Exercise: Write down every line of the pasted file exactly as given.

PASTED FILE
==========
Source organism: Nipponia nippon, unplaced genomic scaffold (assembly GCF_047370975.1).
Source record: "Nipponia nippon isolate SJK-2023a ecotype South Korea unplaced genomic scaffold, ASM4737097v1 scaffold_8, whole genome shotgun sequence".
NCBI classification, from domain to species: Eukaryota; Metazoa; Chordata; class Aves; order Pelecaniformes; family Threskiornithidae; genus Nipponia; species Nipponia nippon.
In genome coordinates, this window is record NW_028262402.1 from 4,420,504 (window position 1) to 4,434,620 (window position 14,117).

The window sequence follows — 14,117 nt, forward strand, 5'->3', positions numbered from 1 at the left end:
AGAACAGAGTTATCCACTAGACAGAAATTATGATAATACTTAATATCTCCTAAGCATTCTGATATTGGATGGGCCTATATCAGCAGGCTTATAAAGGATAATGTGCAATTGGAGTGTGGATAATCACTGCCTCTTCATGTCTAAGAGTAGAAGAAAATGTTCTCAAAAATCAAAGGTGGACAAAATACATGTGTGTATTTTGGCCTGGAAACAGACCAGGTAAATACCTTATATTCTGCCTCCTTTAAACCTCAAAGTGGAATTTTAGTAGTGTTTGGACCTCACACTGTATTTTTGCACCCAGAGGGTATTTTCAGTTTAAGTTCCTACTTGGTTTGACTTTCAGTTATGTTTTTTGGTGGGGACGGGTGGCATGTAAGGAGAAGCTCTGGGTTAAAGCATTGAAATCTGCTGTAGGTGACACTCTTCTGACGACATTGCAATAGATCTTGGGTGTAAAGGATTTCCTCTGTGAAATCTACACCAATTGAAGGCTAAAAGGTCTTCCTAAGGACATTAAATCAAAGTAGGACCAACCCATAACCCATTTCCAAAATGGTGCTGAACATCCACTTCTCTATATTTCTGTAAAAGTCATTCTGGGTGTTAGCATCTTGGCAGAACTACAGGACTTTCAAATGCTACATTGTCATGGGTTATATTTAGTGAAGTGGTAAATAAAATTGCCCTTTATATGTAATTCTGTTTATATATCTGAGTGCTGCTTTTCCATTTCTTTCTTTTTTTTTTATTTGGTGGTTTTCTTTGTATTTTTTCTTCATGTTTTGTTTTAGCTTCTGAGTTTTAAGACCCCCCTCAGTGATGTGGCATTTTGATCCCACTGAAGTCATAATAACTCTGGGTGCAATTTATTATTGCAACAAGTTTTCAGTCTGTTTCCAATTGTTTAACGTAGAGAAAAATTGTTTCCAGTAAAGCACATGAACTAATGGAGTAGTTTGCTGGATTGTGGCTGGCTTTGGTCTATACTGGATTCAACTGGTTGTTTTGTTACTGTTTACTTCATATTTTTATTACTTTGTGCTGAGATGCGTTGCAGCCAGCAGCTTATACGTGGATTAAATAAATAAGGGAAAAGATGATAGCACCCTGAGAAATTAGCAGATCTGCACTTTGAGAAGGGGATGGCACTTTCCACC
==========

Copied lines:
Source organism: Nipponia nippon, unplaced genomic scaffold (assembly GCF_047370975.1).
Source record: "Nipponia nippon isolate SJK-2023a ecotype South Korea unplaced genomic scaffold, ASM4737097v1 scaffold_8, whole genome shotgun sequence".
NCBI classification, from domain to species: Eukaryota; Metazoa; Chordata; class Aves; order Pelecaniformes; family Threskiornithidae; genus Nipponia; species Nipponia nippon.
In genome coordinates, this window is record NW_028262402.1 from 4,420,504 (window position 1) to 4,434,620 (window position 14,117).

The window sequence follows — 14,117 nt, forward strand, 5'->3', positions numbered from 1 at the left end:
AGAACAGAGTTATCCACTAGACAGAAATTATGATAATACTTAATATCTCCTAAGCATTCTGATATTGGATGGGCCTATATCAGCAGGCTTATAAAGGATAATGTGCAATTGGAGTGTGGATAATCACTGCCTCTTCATGTCTAAGAGTAGAAGAAAATGTTCTCAAAAATCAAAGGTGGACAAAATACATGTGTGTATTTTGGCCTGGAAACAGACCAGGTAAATACCTTATATTCTGCCTCCTTTAAACCTCAAAGTGGAATTTTAGTAGTGTTTGGACCTCACACTGTATTTTTGCACCCAGAGGGTATTTTCAGTTTAAGTTCCTACTTGGTTTGACTTTCAGTTATGTTTTTTGGTGGGGACGGGTGGCATGTAAGGAGAAGCTCTGGGTTAAAGCATTGAAATCTGCTGTAGGTGACACTCTTCTGACGACATTGCAATAGATCTTGGGTGTAAAGGATTTCCTCTGTGAAATCTACACCAATTGAAGGCTAAAAGGTCTTCCTAAGGACATTAAATCAAAGTAGGACCAACCCATAACCCATTTCCAAAATGGTGCTGAACATCCACTTCTCTATATTTCTGTAAAAGTCATTCTGGGTGTTAGCATCTTGGCAGAACTACAGGACTTTCAAATGCTACATTGTCATGGGTTATATTTAGTGAAGTGGTAAATAAAATTGCCCTTTATATGTAATTCTGTTTATATATCTGAGTGCTGCTTTTCCATTTCTTTCTTTTTTTTTTATTTGGTGGTTTTCTTTGTATTTTTTCTTCATGTTTTGTTTTAGCTTCTGAGTTTTAAGACCCCCCTCAGTGATGTGGCATTTTGATCCCACTGAAGTCATAATAACTCTGGGTGCAATTTATTATTGCAACAAGTTTTCAGTCTGTTTCCAATTGTTTAACGTAGAGAAAAATTGTTTCCAGTAAAGCACATGAACTAATGGAGTAGTTTGCTGGATTGTGGCTGGCTTTGGTCTATACTGGATTCAACTGGTTGTTTTGTTACTGTTTACTTCATATTTTTATTACTTTGTGCTGAGATGCGTTGCAGCCAGCAGCTTATACGTGGATTAAATAAATAAGGGAAAAGATGATAGCACCCTGAGAAATTAGCAGATCTGCACTTTGAGAAGGGGATGGCACTTTCCACC